Normal tissue clinical radiosensitivity in patients with nasopharyngeal carcinoma : potential prediction using genetic and cellular approaches

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Normal tissue clinical radiosensitivity in patients with nasopharyngeal carcinoma : potential prediction using genetic and cellular approaches

 

Author: Cheuk, Wai Yin
Title: Normal tissue clinical radiosensitivity in patients with nasopharyngeal carcinoma : potential prediction using genetic and cellular approaches
Degree: Ph.D.
Year: 2014
Subject: Nasopharynx -- Cancer -- Radiotherapy.
Radiation -- Dosage.
Hong Kong Polytechnic University -- Dissertations
Department: Dept. of Health Technology and Informatics
Pages: xxiv, 252 pages : color illustrations
Language: English
InnoPac Record: http://library.polyu.edu.hk/record=b2917044
URI: http://theses.lib.polyu.edu.hk/handle/200/8627
Abstract: Nasopharyngeal carcinoma (NPC) is one of the common cancers in Hong Kong. Radiation therapy (RT) is the primary treatment of NPC. Radiation-induced toxicities are the major obstacles affecting treatment effectiveness and quality of life in post-radiotherapy patients. The aims of this study were to investigate the potentials of genetic variants and direct cellular response in predicting radiosensitivity in Chinese NPC patients. Acute skin reactions, acute mucositis, and chronic neck fibrosis were the three phenotypes of radiation-induced toxicities evaluated in the first part of this study. Associations between each phenotype and six candidate genes (ATM, SOD2, TGFβ1, TP53, XRCC1 and XRCC3 ) were investigated. Besides tagging single nucleotide polymorphisms (SNPs), previously reported functional SNPs were also included to investigate their role as universal biomarkers to predict risk of each phenotype. One hundred and twenty eight Chinese NPC patients were recruited and they were classified into controls or cases according to toxicity grading criteria established by Radiation Therapy Oncology Group (RTOG). Genotyping was performed by restriction fragment length polymorphism or unlabelled probe melting curve analysis. Single-marker and haplotype analyses were performed by PLINK. Multiple testing was corrected by 10,000 permutations. None of the investigated SNPs and constructed haplotypes showed association with the risk of any phenotype after permutation (Pemp>0.05).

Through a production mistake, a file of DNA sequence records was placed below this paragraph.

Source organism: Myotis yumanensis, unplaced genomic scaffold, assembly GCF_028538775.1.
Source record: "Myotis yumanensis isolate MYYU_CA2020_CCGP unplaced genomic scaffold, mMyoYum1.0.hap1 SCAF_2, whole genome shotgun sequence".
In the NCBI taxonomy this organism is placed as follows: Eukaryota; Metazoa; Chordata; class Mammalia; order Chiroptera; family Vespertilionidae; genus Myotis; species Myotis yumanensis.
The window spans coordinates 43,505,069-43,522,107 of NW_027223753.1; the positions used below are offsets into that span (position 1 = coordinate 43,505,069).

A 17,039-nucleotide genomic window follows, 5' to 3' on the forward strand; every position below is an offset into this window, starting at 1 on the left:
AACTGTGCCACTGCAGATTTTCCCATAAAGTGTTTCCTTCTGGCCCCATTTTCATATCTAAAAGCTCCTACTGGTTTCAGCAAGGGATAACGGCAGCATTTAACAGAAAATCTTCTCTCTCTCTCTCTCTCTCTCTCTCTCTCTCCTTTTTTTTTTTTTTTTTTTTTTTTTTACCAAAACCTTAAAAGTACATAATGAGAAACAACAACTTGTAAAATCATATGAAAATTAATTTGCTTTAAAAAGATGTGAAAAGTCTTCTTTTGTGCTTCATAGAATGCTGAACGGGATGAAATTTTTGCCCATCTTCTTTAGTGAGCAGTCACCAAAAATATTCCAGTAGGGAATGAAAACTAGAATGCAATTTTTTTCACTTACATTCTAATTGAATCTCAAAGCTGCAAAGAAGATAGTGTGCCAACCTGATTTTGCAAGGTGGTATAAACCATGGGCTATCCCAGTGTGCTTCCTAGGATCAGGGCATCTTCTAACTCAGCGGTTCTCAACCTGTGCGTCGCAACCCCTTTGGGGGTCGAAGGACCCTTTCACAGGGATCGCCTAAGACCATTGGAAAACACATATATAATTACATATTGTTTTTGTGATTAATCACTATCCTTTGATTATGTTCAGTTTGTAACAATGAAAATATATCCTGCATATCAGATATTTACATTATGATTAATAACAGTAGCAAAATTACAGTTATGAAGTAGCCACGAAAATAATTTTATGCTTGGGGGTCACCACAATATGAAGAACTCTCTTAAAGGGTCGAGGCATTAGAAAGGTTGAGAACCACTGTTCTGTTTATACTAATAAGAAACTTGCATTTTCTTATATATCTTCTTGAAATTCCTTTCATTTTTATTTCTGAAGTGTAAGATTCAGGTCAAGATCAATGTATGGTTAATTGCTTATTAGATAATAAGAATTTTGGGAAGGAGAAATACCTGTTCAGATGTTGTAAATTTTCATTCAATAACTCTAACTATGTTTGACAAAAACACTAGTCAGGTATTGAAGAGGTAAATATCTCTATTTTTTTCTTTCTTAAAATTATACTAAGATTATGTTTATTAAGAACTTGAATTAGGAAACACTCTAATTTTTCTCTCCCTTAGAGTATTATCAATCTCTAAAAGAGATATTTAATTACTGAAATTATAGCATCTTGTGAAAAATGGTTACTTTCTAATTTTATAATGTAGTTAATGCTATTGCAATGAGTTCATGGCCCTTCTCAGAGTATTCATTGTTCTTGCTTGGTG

A meta-analysis was conducted to overcome the sample size limitation. A comprehensive literature search was performed to identify all existing literature. XRCC1 and XRCC3 were selected to investigate their potential roles in radiation-induced mucositis in head and neck cancer patients. Three functional SNPs and 332 head and neck cancer patients were included in this meta-analysis. Meta-analysis was performed with RevMan version 5.2. However, none of the SNPs showed any association with the risk of radiation-induced mucositis in dominant model, recessive model and allelic model (P>0.05). Quantification of radiation-induced apoptosis as direct cellular response was the third part of this study. Thirty NPC patients were recruited. Peripheral blood mononuclear cells (PBMCs) were isolated from patients blood samples. Patients were classified as normal or sensitive according to the highest grade of acute skin reactions and mucositis observed during RT. Flow cytometry was used to measure the percentage of radiation-induced apoptosis in PBMCs at two time points (2hr and 18 hr) after irradiation (0 Gy, 2 Gy, and 8 Gy). Two-way ANOVA was used to compare difference of percent of radiation-induced apoptosis between radiation dose and time points. Percentage of radiation-induced apoptosis between normal and sensitive groups was not significantly different at all time points at all doses (P>0.05). To conclude, our findings suggested that individual genetic variant and measurement of direct cellular response alone are insufficient to predict radiosensitivity in Chinese NPC patients. Meta-analysis is a useful tool to investigate the effect of reported biomarkers in different ethnic origins with a higher statistical power. Further studies are needed to explore the cumulative effect of genetic variants, in addition to individual direct cellular response, to understand the underlying complex mechanism of radiation-induced toxicities.

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